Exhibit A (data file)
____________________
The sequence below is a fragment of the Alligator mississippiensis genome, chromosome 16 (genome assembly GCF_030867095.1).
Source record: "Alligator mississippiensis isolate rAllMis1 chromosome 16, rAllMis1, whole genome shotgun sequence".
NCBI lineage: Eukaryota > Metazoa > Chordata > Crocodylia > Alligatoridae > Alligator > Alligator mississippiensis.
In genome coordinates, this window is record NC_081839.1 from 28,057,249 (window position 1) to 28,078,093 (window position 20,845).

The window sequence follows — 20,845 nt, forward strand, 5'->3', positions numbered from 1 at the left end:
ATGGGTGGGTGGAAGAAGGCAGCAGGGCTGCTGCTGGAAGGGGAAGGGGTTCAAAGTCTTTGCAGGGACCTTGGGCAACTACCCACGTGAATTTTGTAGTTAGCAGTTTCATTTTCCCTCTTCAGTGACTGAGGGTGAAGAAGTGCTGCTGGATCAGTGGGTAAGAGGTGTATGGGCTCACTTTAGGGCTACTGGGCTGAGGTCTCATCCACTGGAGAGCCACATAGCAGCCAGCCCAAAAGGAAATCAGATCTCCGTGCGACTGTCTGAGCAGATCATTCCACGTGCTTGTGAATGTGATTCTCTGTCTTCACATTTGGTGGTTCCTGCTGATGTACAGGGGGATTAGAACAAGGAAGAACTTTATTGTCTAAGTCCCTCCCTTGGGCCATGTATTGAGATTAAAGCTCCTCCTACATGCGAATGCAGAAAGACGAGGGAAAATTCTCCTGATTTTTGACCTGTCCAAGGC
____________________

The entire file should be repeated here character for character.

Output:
The sequence below is a fragment of the Alligator mississippiensis genome, chromosome 16 (genome assembly GCF_030867095.1).
Source record: "Alligator mississippiensis isolate rAllMis1 chromosome 16, rAllMis1, whole genome shotgun sequence".
NCBI lineage: Eukaryota > Metazoa > Chordata > Crocodylia > Alligatoridae > Alligator > Alligator mississippiensis.
In genome coordinates, this window is record NC_081839.1 from 28,057,249 (window position 1) to 28,078,093 (window position 20,845).

The window sequence follows — 20,845 nt, forward strand, 5'->3', positions numbered from 1 at the left end:
ATGGGTGGGTGGAAGAAGGCAGCAGGGCTGCTGCTGGAAGGGGAAGGGGTTCAAAGTCTTTGCAGGGACCTTGGGCAACTACCCACGTGAATTTTGTAGTTAGCAGTTTCATTTTCCCTCTTCAGTGACTGAGGGTGAAGAAGTGCTGCTGGATCAGTGGGTAAGAGGTGTATGGGCTCACTTTAGGGCTACTGGGCTGAGGTCTCATCCACTGGAGAGCCACATAGCAGCCAGCCCAAAAGGAAATCAGATCTCCGTGCGACTGTCTGAGCAGATCATTCCACGTGCTTGTGAATGTGATTCTCTGTCTTCACATTTGGTGGTTCCTGCTGATGTACAGGGGGATTAGAACAAGGAAGAACTTTATTGTCTAAGTCCCTCCCTTGGGCCATGTATTGAGATTAAAGCTCCTCCTACATGCGAATGCAGAAAGACGAGGGAAAATTCTCCTGATTTTTGACCTGTCCAAGGC